We all want to live longer, better lives… here are some smart tips to help you reach that goal. It’s true that some things that affect lifespan are under the influence of genetics and how our mother behaved during pregnancy, still there are other factors that we can control that also have an impact on our chances of enjoying a long, healthy life. Let’s look at both.
Understand that much of the research into aging has been focused on the part played by telomeres, the protective tips at the end of chromosomes. They safeguard the end of the chromosome, preventing the loss of genetic information as cells divide. Every time this happens, the telomeres get shorter and eventually are so short they stop cells from dividing. This is how we age. Research has found that longer telomeres are linked to living longer, and can be inherited by the next generation.
Everyone knows that even before birth a child’s health is impacted by the lifestyle choices (good or bad) made by its mother. There’s much research that’s found if an expectant mother is highly stressed this can impact the baby, so that they are less capable of handling stress in their own lives. Heavy drinking during a pregnancy can bring on foetal alcohol syndrome, which often results in physical issues and lifelong learning disabilities in the child. Smoking also effects a baby’s development, and even the diet a pregnant woman eats can up her unborn child’s risk of obesity by making changes in the baby’s DNA.
What’s more, having a happy childhood may also boost your lifespan. One study found that those who were unhappy in their younger years had a higher risk of heart disease as adults. Getting outside as a child, spending time in natural sunlight, gives every child a key source of vitamin D. Today one in four kids are deficient in this nutrient, needed to build strong bones, by helping the body absorb calcium and phosphorus from the foods we eat.
No one disputes the many benefits of regular exercise to the body and mind. Exercise has a direct impact on how long you live because it ensures you get a healthier heart, while also boosting good mental health and offering an effective stress management technique that works on anxiety and depression too. Another key benefit of regular exercise is that it helps you reach (and keep yourself at) a healthy weight, which cuts the risk of diabetes. Weight bearing exercises are especially good for helping with bone density and offering protection against osteoporosis.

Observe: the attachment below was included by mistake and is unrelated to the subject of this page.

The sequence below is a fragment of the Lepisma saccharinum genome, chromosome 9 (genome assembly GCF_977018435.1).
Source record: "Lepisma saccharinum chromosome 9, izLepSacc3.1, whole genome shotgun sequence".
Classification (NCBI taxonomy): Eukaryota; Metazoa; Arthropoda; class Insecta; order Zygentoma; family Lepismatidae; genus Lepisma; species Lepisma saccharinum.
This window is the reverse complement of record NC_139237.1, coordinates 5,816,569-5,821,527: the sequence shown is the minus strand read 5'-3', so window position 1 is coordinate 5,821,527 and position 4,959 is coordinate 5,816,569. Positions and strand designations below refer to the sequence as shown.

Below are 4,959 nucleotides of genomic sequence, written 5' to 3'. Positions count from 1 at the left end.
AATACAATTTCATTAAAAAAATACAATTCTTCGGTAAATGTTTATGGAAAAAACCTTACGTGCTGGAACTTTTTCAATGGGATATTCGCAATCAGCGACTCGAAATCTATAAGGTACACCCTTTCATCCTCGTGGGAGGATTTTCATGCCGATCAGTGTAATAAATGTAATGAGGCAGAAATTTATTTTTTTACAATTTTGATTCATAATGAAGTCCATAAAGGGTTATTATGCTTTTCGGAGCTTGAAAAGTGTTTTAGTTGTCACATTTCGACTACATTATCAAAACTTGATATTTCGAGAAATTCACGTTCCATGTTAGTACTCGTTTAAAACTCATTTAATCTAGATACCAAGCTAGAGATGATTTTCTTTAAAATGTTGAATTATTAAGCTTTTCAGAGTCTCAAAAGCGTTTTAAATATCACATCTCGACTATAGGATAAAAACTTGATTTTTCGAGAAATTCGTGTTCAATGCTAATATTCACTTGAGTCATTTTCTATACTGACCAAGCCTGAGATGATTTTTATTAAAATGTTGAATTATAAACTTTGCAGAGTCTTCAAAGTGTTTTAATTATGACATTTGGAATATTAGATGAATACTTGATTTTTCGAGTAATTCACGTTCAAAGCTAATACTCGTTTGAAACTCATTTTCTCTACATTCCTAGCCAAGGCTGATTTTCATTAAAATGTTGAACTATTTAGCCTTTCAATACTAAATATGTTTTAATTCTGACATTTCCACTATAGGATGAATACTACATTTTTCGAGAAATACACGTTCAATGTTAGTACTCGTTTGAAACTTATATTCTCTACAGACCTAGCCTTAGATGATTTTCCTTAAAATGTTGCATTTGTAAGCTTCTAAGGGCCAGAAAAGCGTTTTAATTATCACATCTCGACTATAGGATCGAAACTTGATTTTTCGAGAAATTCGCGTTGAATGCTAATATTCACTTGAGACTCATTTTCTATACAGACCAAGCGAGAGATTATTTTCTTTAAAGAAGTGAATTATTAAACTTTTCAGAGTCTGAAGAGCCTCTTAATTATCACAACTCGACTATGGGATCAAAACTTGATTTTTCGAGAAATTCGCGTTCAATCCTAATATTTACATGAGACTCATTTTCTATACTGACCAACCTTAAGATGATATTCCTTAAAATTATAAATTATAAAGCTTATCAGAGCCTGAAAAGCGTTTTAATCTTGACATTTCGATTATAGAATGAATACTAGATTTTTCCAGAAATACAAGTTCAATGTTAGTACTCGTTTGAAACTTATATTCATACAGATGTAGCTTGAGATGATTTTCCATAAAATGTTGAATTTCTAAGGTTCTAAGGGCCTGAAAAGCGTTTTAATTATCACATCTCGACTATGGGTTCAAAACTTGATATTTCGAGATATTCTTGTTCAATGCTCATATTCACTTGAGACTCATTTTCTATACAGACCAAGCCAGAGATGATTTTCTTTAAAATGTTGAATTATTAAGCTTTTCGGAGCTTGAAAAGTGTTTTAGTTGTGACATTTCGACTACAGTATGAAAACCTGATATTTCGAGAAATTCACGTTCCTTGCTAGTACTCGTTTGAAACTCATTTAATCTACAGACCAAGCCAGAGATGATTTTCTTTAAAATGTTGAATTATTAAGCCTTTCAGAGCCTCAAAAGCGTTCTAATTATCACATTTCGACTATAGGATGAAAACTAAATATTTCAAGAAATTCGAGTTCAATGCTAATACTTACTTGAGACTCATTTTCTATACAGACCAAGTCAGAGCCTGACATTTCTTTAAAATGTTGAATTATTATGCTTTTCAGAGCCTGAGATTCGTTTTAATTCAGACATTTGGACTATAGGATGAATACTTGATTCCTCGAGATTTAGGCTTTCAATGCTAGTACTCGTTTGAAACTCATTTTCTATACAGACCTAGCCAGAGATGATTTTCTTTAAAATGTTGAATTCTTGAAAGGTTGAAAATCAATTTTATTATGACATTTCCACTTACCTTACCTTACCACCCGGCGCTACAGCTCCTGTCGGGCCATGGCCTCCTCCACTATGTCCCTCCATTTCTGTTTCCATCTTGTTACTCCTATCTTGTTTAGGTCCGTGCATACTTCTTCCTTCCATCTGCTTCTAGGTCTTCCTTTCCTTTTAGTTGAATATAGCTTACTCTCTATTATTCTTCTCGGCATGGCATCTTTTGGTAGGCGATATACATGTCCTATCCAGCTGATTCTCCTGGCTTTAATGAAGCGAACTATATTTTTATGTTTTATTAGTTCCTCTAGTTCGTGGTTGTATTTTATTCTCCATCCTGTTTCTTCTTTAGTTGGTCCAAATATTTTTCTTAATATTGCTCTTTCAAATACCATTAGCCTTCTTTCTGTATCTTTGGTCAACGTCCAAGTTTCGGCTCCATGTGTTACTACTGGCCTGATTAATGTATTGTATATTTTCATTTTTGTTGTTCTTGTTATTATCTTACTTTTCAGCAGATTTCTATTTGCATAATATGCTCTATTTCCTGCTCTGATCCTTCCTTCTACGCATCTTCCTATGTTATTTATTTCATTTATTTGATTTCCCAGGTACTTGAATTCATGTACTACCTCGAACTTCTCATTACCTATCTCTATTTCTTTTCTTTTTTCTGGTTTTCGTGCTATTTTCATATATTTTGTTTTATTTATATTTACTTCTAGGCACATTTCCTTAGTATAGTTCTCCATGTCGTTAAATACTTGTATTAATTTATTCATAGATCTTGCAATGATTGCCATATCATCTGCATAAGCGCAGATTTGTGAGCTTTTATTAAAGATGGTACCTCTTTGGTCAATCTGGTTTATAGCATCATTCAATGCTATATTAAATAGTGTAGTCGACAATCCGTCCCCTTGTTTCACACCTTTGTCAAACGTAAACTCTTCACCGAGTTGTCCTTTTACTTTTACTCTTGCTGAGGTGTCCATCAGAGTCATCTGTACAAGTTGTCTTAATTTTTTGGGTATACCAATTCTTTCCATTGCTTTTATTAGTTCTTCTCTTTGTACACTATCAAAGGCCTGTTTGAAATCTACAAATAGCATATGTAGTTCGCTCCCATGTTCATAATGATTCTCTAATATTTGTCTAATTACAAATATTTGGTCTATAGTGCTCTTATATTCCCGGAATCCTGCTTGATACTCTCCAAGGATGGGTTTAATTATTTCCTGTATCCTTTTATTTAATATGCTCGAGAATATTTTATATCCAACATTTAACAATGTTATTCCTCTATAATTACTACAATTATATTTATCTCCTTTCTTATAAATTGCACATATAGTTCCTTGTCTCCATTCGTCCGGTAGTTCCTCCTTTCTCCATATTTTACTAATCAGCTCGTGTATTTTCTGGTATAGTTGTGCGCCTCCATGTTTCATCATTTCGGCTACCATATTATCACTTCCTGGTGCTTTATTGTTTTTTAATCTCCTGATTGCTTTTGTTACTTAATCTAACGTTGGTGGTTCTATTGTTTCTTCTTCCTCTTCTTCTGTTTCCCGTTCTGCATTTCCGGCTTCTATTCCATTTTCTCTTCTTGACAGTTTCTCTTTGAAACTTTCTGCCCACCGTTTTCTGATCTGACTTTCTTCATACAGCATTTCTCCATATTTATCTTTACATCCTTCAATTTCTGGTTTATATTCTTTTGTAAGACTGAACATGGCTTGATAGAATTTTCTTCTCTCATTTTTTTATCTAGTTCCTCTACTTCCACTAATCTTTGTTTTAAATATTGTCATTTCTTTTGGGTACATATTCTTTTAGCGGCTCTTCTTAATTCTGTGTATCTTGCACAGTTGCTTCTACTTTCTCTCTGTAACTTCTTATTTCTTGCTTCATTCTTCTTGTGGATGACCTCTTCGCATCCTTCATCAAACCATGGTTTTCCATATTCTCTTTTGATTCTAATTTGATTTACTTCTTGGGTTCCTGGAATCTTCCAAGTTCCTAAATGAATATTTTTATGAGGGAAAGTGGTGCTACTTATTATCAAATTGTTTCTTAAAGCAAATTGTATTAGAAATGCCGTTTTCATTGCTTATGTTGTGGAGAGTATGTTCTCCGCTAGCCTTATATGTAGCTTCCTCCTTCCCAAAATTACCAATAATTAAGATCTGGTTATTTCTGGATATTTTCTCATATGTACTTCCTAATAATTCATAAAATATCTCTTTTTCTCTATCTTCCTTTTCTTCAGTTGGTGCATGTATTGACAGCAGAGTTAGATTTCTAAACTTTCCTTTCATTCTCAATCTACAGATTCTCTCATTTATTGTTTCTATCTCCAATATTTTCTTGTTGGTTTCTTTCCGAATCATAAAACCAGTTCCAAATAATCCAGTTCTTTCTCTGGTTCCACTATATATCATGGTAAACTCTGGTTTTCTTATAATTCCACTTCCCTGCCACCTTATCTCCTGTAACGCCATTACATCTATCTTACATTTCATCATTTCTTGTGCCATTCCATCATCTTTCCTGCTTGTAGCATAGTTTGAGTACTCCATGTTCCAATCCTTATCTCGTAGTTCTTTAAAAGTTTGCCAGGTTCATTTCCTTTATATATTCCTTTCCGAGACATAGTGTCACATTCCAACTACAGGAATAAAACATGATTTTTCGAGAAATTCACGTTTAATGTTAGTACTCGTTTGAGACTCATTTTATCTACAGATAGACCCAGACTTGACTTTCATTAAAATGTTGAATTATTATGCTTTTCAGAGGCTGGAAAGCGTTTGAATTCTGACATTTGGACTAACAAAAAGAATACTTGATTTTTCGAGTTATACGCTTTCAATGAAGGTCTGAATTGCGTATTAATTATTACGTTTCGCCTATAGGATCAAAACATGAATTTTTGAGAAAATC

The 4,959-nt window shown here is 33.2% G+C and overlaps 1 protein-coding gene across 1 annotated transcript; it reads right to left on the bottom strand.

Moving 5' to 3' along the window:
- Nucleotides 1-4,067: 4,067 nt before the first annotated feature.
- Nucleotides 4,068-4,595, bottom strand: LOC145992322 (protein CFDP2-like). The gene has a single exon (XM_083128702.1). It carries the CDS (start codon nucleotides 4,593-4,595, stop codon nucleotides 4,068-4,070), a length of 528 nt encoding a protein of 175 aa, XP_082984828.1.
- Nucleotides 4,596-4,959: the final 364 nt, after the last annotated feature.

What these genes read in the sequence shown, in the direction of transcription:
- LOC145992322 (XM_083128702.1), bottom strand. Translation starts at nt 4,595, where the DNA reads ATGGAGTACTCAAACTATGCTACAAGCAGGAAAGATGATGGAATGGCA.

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7 Factors That Influence Your Lifespan Continued…
As we get older, the strong bones of our youth are no more. People start losing bone density in their mid 30s as a normal part of aging. The good news is that you can fight back against natural bone loss/weakening by eating a diet rich in calcium and exercising as often as you can. Exposure to natural sunlight is also crucial as this helps your body produce more vitamin D.
One key to longevity in terms of diet is to limit or avoid certain foods and drinks. You know the ones, those with lots of calories that are loaded with salt, simple carbs (sugars) or fat that taste great but also pack on the weight. Trans fats are particularly bad for you, raising the levels of “bad” LDL cholesterol and raising the risk of atherosclerosis, heart disease and even stroke. If you want to live longer, healthier, avoid these foods. Too much alcohol can also have serious consequences on your health – drinking more than is recommended over the long haul can cause damage to vital internal organs.
Smoking is also a well-known life shortener. Smokers have higher risk of over 50 serious, life altering health problems. Smoking is the cause of almost 90% of lung cancers, does damage to the heart and circulation, makes respiratory conditions worse and even effects fertility. If you want to live longer, stop smoking now.
Beyond eating right and exercising, drinking alcohol in moderation and not smoking, another key area that helps with longevity is to have friendships.
Research on loneliness has found that social isolation is linked to a higher rate of death in older adults. Loneliness may well prove to be the hidden, unacknowledged killer of older people. Research has also found that those who are married live longer than single adults do. The reason may be the improved social support networks
of spouses, which cuts down on the risk of isolation and loneliness.
To your good health,